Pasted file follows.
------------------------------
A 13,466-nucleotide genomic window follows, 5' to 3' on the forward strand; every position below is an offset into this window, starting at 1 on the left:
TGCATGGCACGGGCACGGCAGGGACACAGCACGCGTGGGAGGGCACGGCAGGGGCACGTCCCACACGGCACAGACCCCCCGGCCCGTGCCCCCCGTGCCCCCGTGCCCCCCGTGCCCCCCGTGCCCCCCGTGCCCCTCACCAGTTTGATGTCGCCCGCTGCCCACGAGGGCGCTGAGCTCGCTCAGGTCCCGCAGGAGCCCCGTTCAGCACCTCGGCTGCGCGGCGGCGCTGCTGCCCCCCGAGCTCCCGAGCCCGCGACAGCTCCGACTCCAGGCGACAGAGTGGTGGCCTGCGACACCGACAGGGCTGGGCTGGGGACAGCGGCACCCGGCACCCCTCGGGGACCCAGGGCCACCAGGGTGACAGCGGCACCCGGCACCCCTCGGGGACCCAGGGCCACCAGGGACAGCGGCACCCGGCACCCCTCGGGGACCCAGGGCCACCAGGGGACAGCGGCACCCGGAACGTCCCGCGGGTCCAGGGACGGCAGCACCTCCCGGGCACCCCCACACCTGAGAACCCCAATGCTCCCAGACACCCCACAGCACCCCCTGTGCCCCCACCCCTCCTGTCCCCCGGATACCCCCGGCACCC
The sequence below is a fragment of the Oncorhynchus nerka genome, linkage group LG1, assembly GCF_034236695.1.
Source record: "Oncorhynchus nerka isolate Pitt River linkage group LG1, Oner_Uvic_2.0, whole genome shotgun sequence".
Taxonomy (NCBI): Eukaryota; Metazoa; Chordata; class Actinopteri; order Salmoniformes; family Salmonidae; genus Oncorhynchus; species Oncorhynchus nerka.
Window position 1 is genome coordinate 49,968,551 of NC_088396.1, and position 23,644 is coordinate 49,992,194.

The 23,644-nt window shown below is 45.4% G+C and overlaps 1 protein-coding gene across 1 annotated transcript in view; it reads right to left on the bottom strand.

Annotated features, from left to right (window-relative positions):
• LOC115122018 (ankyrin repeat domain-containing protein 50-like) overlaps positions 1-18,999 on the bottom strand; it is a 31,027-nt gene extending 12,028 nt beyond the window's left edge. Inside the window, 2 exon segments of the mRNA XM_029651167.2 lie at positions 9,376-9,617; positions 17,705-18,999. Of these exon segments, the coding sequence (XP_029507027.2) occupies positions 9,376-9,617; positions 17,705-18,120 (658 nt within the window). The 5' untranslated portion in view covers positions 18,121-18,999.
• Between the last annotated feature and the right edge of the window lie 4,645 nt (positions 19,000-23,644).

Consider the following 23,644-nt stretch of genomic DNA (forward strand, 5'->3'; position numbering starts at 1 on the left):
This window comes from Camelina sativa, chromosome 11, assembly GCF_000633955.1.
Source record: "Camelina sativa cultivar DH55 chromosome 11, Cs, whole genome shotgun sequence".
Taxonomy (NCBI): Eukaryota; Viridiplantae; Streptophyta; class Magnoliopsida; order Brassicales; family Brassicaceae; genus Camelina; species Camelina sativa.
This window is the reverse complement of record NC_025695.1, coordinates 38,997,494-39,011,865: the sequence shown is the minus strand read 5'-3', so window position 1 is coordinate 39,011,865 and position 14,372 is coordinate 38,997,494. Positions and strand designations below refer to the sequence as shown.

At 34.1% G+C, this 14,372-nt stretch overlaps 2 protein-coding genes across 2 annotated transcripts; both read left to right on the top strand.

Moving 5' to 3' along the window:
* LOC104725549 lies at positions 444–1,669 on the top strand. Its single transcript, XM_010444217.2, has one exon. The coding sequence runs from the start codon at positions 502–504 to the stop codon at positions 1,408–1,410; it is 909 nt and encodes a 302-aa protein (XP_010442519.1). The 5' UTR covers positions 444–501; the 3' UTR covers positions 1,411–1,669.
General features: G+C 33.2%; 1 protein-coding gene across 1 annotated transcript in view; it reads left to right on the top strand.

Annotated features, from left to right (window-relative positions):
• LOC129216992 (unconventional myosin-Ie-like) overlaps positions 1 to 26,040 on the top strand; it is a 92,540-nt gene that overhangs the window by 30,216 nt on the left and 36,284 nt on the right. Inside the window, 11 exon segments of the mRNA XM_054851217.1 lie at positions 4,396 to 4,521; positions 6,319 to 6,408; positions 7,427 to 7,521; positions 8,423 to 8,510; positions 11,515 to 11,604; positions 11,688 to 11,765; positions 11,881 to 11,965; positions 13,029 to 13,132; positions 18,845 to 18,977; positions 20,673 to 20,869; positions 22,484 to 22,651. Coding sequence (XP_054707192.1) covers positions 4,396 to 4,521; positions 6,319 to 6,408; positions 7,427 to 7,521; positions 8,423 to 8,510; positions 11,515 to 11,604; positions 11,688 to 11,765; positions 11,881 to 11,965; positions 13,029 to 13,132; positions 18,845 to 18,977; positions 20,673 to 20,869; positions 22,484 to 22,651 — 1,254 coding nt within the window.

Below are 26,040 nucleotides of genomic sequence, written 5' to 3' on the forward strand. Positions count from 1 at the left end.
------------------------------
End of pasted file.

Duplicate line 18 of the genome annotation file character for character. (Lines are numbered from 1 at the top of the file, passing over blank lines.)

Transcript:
* LOC104725549 lies at positions 444–1,669 on the top strand. Its single transcript, XM_010444217.2, has one exon. The coding sequence runs from the start codon at positions 502–504 to the stop codon at positions 1,408–1,410; it is 909 nt and encodes a 302-aa protein (XP_010442519.1). The 5' UTR covers positions 444–501; the 3' UTR covers positions 1,411–1,669.